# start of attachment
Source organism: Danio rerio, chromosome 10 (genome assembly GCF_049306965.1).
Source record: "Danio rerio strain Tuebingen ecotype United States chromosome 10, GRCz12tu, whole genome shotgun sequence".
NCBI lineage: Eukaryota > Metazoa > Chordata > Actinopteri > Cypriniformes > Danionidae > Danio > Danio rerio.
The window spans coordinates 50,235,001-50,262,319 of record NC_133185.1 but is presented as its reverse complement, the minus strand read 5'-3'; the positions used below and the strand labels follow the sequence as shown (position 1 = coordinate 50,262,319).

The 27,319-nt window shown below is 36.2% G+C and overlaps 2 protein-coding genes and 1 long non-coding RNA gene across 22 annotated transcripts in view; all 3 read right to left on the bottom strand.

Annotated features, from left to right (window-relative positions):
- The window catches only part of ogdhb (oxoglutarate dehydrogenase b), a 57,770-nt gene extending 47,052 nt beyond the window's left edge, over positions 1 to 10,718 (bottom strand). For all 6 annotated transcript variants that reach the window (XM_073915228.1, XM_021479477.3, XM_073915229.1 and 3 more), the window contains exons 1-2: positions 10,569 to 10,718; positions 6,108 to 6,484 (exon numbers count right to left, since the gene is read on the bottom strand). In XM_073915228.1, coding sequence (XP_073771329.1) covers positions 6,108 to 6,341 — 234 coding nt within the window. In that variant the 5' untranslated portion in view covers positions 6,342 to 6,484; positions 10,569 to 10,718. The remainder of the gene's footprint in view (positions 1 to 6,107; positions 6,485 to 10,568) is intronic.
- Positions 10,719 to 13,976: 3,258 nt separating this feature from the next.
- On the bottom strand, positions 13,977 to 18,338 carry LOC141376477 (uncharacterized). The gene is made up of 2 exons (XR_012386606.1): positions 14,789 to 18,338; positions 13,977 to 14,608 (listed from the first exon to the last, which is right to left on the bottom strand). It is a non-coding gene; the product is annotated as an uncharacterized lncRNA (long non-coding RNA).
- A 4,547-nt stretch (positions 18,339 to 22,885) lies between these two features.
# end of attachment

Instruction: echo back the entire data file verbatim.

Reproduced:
Source organism: Danio rerio, chromosome 10 (genome assembly GCF_049306965.1).
Source record: "Danio rerio strain Tuebingen ecotype United States chromosome 10, GRCz12tu, whole genome shotgun sequence".
NCBI lineage: Eukaryota > Metazoa > Chordata > Actinopteri > Cypriniformes > Danionidae > Danio > Danio rerio.
The window spans coordinates 50,235,001-50,262,319 of record NC_133185.1 but is presented as its reverse complement, the minus strand read 5'-3'; the positions used below and the strand labels follow the sequence as shown (position 1 = coordinate 50,262,319).

The 27,319-nt window shown below is 36.2% G+C and overlaps 2 protein-coding genes and 1 long non-coding RNA gene across 22 annotated transcripts in view; all 3 read right to left on the bottom strand.

Annotated features, from left to right (window-relative positions):
- The window catches only part of ogdhb (oxoglutarate dehydrogenase b), a 57,770-nt gene extending 47,052 nt beyond the window's left edge, over positions 1 to 10,718 (bottom strand). For all 6 annotated transcript variants that reach the window (XM_073915228.1, XM_021479477.3, XM_073915229.1 and 3 more), the window contains exons 1-2: positions 10,569 to 10,718; positions 6,108 to 6,484 (exon numbers count right to left, since the gene is read on the bottom strand). In XM_073915228.1, coding sequence (XP_073771329.1) covers positions 6,108 to 6,341 — 234 coding nt within the window. In that variant the 5' untranslated portion in view covers positions 6,342 to 6,484; positions 10,569 to 10,718. The remainder of the gene's footprint in view (positions 1 to 6,107; positions 6,485 to 10,568) is intronic.
- Positions 10,719 to 13,976: 3,258 nt separating this feature from the next.
- On the bottom strand, positions 13,977 to 18,338 carry LOC141376477 (uncharacterized). The gene is made up of 2 exons (XR_012386606.1): positions 14,789 to 18,338; positions 13,977 to 14,608 (listed from the first exon to the last, which is right to left on the bottom strand). It is a non-coding gene; the product is annotated as an uncharacterized lncRNA (long non-coding RNA).
- A 4,547-nt stretch (positions 18,339 to 22,885) lies between these two features.